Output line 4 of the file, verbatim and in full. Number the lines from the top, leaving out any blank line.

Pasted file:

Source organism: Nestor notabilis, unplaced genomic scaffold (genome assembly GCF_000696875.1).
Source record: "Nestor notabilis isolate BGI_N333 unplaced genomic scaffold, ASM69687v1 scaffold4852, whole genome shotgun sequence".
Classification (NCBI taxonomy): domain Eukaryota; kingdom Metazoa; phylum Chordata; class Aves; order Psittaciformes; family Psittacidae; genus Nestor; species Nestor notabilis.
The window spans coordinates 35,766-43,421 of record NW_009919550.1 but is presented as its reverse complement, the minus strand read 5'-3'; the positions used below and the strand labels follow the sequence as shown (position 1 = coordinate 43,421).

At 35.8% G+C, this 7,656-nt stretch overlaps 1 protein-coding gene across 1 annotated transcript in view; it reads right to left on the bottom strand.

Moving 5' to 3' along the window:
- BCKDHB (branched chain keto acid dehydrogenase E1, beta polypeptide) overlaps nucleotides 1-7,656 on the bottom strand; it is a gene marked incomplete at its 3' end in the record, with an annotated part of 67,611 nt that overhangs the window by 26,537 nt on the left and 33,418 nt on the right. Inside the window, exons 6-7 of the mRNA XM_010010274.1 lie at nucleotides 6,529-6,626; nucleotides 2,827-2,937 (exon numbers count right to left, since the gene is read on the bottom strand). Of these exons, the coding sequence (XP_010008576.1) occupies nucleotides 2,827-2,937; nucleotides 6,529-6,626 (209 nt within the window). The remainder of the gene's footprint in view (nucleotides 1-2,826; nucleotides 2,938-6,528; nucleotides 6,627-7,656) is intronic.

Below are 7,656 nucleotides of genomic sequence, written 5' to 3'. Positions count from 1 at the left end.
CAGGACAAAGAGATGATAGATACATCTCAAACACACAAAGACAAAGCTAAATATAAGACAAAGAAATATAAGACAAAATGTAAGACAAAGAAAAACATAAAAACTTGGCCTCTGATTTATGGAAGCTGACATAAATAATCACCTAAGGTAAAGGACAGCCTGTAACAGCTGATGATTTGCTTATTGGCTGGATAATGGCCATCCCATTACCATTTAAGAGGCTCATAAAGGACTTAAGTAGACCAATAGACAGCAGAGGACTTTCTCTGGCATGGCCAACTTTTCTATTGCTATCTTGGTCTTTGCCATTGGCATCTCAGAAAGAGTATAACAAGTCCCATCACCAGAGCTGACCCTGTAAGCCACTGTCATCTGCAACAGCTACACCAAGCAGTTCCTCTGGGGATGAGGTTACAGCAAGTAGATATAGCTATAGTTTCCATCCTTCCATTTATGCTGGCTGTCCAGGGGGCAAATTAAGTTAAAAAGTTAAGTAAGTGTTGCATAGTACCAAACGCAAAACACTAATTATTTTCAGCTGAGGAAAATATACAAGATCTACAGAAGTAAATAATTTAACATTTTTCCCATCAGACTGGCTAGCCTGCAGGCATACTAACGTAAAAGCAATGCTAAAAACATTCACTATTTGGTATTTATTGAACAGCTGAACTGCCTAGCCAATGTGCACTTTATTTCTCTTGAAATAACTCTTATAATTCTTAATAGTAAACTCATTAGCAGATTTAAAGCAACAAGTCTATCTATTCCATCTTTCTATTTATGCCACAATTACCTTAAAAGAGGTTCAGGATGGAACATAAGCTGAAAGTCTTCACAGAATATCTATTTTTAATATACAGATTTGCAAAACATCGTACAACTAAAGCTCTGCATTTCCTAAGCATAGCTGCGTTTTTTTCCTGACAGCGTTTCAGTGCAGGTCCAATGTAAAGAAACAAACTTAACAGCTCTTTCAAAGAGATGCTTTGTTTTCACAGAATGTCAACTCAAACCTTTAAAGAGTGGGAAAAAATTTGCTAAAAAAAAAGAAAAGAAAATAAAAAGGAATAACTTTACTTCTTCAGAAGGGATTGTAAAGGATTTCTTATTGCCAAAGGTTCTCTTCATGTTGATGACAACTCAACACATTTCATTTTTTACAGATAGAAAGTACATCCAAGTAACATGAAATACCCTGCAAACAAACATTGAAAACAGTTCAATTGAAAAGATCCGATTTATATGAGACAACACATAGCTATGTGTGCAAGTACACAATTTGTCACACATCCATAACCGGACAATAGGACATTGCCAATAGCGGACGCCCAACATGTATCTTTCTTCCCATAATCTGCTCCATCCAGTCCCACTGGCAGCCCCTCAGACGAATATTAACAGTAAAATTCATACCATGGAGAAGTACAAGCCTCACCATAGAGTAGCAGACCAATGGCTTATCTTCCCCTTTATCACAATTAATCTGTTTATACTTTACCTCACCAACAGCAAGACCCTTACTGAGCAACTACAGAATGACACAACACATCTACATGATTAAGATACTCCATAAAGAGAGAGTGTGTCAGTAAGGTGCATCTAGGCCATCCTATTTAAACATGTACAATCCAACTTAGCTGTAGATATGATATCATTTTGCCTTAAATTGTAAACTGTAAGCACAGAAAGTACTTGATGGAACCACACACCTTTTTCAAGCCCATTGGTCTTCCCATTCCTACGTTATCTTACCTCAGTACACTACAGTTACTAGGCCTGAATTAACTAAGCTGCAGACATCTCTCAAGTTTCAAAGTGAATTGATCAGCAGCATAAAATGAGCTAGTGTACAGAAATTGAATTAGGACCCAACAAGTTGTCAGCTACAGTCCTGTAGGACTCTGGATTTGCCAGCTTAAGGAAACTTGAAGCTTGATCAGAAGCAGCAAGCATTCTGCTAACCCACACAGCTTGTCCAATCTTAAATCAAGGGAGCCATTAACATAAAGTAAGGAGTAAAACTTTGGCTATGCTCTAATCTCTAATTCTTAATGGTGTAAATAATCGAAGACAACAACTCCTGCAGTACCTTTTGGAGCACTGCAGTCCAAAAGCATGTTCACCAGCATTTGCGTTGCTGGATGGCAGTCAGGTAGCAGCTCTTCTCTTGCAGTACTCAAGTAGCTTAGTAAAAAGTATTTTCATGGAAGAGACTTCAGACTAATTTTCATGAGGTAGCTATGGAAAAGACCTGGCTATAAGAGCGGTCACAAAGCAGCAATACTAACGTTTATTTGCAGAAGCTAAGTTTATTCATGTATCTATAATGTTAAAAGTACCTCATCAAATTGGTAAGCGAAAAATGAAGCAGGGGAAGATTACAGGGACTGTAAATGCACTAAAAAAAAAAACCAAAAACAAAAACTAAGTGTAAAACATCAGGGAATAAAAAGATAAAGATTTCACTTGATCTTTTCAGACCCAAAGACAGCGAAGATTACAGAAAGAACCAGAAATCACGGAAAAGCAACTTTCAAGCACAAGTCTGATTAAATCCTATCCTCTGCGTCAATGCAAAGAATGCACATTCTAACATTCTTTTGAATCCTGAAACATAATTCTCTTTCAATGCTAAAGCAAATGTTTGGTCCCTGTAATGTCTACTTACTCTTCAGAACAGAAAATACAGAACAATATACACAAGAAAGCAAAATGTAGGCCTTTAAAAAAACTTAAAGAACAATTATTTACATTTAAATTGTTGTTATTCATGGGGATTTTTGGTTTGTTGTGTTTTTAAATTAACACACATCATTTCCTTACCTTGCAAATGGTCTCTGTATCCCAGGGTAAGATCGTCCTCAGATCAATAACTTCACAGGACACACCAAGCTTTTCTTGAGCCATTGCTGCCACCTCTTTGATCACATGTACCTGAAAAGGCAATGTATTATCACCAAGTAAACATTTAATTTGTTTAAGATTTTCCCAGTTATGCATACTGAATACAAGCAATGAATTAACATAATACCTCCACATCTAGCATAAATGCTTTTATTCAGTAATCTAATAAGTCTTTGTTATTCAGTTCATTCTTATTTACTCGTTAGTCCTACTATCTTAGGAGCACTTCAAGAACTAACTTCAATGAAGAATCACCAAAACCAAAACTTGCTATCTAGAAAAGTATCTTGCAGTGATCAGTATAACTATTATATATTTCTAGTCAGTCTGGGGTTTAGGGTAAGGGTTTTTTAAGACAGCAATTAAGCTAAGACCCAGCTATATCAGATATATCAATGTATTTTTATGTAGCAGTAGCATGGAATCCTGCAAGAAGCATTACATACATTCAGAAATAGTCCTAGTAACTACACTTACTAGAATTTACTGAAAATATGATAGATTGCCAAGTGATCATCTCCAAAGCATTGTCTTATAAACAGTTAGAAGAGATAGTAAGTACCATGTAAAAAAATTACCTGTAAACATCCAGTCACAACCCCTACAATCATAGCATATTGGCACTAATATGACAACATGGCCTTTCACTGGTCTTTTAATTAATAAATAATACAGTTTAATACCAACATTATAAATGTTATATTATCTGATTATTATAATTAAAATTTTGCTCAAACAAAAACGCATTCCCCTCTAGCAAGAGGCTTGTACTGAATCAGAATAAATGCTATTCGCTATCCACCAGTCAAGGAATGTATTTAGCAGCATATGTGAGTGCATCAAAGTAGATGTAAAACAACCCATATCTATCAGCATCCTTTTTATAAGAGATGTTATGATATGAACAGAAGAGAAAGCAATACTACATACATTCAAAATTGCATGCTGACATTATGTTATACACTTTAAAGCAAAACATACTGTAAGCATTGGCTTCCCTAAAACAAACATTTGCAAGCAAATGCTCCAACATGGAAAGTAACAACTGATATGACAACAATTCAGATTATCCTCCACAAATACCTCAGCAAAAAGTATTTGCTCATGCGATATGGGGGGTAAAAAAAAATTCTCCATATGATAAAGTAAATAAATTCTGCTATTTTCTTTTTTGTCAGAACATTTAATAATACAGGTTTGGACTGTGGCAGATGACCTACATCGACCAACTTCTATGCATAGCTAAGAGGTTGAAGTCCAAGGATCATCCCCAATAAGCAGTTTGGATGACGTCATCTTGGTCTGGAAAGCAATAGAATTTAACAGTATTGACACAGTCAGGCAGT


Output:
The window spans coordinates 35,766-43,421 of record NW_009919550.1 but is presented as its reverse complement, the minus strand read 5'-3'; the positions used below and the strand labels follow the sequence as shown (position 1 = coordinate 43,421).